I Am Not Your Negro
Only powerful photos survive time. So when we learn history, we indirectly learn that significant moments appear iconic. That there’s a visible gravitas to them. But I suspect that’s not the texture of the moment. That the moment feels improvisational, planned, somber, lighthearted, cynical, hopeful, reactionary, inevitable, focused, distracted, meandering, and driven and that’s how it’s supposed to feel. Like an Instagram photo before history and hindsight applies a filter.
Peck has debuted his 90-minute documentary on Baldwin and there are points that have stayed with me.
First, Baldwin gave his agent 30 pages of notes for a book that was to be entitled Remember This House, which was to discuss the assassinations of his friends, Martin, Malcom and Medgar and how their lives and murders banged against one another, he writes. Baldwin never finished but Peck gives Baldwin full writing credits for the documentary. It is possible Peck credits Baldwin so that the Baldwin family estate is rightly compensated but because “written by James Baldwin” is the last thing the audience sees before the documentary begins (and despite Baldwin’s death in ‘87), the effect is a conjuring of sorts — that Baldwin, as revenant, has returned to our haunted dialogue of race in America.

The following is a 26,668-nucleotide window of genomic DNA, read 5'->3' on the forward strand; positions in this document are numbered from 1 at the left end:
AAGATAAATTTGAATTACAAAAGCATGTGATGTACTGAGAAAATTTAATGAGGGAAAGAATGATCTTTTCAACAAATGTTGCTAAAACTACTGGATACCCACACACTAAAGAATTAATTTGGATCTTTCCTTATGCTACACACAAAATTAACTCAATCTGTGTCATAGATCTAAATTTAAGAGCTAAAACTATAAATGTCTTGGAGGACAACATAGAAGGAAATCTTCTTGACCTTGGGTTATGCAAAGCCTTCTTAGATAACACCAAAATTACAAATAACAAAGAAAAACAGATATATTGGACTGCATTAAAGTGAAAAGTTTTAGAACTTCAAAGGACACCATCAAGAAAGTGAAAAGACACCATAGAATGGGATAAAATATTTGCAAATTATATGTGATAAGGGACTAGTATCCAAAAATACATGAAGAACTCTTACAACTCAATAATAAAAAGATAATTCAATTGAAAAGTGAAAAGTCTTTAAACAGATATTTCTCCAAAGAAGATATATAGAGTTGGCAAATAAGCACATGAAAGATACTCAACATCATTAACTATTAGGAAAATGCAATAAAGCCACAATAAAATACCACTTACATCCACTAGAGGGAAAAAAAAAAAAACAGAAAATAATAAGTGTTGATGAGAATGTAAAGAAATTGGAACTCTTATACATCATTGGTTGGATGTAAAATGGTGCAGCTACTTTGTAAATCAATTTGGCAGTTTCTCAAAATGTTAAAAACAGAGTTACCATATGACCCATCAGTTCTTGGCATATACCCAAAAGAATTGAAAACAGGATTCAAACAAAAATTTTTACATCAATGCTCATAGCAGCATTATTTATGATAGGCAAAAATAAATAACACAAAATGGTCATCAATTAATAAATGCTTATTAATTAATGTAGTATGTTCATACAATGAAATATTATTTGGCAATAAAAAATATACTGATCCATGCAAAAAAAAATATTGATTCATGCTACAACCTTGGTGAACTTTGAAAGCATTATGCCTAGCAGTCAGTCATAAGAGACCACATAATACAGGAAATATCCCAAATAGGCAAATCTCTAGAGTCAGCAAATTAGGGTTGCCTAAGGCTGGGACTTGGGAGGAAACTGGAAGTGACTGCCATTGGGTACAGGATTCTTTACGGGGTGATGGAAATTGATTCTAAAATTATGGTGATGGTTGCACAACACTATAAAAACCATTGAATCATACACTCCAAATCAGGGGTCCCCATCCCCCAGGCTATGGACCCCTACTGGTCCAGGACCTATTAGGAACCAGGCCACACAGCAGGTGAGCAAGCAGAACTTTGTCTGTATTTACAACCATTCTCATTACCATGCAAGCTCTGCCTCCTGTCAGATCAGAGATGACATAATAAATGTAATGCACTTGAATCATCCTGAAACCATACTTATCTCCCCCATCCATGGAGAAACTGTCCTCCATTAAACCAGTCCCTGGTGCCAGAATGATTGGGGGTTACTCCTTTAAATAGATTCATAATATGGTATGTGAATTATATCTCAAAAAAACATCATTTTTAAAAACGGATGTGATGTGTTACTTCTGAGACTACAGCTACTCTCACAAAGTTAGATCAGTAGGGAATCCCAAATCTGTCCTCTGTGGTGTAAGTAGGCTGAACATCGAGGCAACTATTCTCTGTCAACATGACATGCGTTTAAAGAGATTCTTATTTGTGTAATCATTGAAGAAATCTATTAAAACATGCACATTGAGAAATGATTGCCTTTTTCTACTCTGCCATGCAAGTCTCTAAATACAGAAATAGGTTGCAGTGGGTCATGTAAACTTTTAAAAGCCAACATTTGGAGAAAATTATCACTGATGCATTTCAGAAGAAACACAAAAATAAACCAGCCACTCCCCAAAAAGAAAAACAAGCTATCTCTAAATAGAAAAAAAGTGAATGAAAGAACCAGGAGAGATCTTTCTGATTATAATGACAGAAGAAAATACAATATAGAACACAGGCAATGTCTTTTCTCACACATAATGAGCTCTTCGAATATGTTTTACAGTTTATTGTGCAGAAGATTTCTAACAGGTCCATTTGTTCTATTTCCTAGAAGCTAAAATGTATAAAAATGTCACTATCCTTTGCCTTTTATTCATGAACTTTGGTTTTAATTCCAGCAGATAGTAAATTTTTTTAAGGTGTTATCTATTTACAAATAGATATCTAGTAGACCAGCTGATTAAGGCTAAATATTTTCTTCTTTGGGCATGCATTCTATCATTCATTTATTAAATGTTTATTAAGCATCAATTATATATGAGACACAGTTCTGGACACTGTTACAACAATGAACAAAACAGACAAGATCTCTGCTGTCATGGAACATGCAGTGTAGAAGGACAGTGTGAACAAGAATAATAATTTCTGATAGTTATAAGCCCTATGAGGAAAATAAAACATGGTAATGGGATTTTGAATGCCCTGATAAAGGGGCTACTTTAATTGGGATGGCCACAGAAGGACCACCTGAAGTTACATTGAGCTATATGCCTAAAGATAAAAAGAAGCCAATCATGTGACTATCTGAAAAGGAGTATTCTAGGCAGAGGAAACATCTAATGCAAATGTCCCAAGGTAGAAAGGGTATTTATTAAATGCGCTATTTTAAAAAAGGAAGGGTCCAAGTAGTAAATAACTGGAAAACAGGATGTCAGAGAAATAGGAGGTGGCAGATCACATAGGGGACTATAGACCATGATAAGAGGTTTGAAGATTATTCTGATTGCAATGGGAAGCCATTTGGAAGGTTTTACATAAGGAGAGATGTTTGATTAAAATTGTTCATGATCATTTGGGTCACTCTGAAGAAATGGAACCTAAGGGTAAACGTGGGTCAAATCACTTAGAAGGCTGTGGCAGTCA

Second, Baldwin’s voice. If you’ve heard Baldwin speak, you know it is not a forgettable voice. It hisses and purrs and is indignant and warm. And although the words are Baldwin’s, the narration belongs to Sam Jackson, who is a fitting host for Baldwin’s spirit because the timbre of Jackson’s voice (how it has barked “yes, they deserved to die, and I hope they burn in Hell,” or “and I will strike down upon thee with great vengeance and furious anger,” or “yeah, Zeus! As in, father of Apollo? Mount Olympus? Don’t fuck with me,”) has so often been synonymous with cinematic black rage. But, here, there is no caricature in Jackson’s reading. It is just appropriately the home Baldwin feels he has a room in.
Third, through archival footage of Martin, Malcolm and Medgar, white mobs, Baldwin’s recorded lectures and interviews and scenes of films referenced throughout Baldwin’s notes, the narration feels like diary entries of a scientist getting closer and closer to a cure for why whiteness created the nigger. Baldwin alludes to this: that he didn’t live in the South and was not responsible for organizing protests or creating budgets or resisting police brutality or subjecting himself to slaps, stomps and spit, but instead he arrived as an observer of America’s grotesque experiment, documenting and reporting his findings.